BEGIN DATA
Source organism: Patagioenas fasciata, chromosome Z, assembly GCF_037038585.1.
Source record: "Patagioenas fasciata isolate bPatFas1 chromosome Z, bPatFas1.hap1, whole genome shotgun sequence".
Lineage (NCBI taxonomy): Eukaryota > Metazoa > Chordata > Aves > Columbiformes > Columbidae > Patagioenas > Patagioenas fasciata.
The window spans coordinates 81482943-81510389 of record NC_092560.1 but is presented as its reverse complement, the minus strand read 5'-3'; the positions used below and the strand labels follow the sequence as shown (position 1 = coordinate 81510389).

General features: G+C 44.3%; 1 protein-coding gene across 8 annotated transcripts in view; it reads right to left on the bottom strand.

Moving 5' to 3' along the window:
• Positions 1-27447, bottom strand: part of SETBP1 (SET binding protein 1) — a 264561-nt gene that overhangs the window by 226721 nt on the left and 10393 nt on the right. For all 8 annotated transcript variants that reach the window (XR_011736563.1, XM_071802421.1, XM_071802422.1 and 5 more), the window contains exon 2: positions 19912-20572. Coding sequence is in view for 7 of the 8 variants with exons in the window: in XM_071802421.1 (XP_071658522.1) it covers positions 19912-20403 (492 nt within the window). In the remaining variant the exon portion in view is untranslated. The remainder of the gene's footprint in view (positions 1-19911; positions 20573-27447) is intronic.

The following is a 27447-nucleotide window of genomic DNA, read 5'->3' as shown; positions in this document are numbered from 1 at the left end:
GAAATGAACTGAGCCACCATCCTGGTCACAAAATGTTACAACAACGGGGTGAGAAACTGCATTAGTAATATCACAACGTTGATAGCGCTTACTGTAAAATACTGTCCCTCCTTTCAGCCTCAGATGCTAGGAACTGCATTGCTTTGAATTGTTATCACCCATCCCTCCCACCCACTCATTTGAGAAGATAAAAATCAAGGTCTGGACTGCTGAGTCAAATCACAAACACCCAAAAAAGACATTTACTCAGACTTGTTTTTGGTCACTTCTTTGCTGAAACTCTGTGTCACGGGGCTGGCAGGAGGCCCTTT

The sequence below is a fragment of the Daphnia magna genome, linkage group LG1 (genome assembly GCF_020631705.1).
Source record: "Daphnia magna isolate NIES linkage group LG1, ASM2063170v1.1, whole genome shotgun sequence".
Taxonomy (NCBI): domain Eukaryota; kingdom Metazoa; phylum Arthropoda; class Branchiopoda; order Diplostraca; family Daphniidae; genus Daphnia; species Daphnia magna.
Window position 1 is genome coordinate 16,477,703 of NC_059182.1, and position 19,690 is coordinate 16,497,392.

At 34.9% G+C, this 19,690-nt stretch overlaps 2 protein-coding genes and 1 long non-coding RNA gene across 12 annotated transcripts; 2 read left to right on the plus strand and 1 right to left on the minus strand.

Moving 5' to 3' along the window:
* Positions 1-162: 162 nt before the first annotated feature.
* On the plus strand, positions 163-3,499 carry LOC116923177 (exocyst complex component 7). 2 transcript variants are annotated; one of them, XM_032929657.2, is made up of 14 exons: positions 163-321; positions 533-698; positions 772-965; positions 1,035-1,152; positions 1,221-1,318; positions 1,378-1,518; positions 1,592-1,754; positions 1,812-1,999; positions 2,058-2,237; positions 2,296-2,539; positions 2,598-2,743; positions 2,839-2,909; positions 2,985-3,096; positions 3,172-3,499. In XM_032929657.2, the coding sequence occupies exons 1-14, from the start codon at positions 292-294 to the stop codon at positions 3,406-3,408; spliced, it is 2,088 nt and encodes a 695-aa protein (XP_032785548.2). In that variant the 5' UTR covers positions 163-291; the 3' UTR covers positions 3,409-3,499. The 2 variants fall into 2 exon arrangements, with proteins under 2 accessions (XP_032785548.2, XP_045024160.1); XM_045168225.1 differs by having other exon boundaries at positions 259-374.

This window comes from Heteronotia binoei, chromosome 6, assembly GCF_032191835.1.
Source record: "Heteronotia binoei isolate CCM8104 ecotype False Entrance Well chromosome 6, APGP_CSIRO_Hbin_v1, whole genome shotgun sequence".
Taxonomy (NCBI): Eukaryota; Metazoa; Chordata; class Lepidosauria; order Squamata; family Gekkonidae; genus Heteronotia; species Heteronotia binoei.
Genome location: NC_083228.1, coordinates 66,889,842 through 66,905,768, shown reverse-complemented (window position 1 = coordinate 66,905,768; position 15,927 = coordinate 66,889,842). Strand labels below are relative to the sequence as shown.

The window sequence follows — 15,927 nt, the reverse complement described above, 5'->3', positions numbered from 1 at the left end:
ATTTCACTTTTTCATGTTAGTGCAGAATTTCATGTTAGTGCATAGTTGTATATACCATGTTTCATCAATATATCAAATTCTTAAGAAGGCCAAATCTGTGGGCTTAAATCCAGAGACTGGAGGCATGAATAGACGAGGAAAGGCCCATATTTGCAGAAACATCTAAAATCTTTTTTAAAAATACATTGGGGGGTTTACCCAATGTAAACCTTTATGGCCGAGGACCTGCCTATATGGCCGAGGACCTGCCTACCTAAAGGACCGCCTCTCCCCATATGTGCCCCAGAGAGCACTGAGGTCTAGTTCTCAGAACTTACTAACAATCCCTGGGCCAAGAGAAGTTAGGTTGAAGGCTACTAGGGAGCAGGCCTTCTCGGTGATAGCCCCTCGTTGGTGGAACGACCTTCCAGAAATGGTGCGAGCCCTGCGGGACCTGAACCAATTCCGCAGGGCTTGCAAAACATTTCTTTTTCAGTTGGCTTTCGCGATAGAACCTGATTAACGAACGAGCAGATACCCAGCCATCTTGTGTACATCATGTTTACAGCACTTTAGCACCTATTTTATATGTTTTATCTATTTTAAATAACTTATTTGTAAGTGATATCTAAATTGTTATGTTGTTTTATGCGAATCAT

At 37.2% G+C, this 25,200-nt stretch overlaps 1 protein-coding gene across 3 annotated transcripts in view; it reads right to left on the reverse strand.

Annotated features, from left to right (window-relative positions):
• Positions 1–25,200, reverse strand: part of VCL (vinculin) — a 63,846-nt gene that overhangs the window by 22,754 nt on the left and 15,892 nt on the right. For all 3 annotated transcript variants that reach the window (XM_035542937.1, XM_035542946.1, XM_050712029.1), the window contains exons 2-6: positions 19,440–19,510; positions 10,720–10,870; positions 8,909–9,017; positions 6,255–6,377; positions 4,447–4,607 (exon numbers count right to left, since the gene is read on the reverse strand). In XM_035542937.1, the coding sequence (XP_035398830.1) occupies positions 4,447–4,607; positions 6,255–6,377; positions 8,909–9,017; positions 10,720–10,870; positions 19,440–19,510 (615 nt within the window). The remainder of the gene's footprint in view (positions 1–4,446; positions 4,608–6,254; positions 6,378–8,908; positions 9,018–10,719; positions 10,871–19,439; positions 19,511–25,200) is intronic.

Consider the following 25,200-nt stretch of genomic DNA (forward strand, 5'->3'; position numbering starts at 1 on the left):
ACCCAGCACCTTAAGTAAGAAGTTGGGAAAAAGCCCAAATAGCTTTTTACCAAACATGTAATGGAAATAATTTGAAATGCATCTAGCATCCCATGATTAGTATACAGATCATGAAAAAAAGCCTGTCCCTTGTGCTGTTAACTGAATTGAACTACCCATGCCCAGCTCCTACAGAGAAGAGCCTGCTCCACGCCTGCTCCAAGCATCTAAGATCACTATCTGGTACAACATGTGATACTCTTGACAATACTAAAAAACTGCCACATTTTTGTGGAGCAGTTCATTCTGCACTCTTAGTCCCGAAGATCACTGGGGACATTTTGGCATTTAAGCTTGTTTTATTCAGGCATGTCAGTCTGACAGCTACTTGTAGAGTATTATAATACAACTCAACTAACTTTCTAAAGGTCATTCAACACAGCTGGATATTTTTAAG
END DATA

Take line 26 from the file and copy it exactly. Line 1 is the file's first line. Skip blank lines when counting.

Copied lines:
• Positions 1–25,200, reverse strand: part of VCL (vinculin) — a 63,846-nt gene that overhangs the window by 22,754 nt on the left and 15,892 nt on the right. For all 3 annotated transcript variants that reach the window (XM_035542937.1, XM_035542946.1, XM_050712029.1), the window contains exons 2-6: positions 19,440–19,510; positions 10,720–10,870; positions 8,909–9,017; positions 6,255–6,377; positions 4,447–4,607 (exon numbers count right to left, since the gene is read on the reverse strand). In XM_035542937.1, the coding sequence (XP_035398830.1) occupies positions 4,447–4,607; positions 6,255–6,377; positions 8,909–9,017; positions 10,720–10,870; positions 19,440–19,510 (615 nt within the window). The remainder of the gene's footprint in view (positions 1–4,446; positions 4,608–6,254; positions 6,378–8,908; positions 9,018–10,719; positions 10,871–19,439; positions 19,511–25,200) is intronic.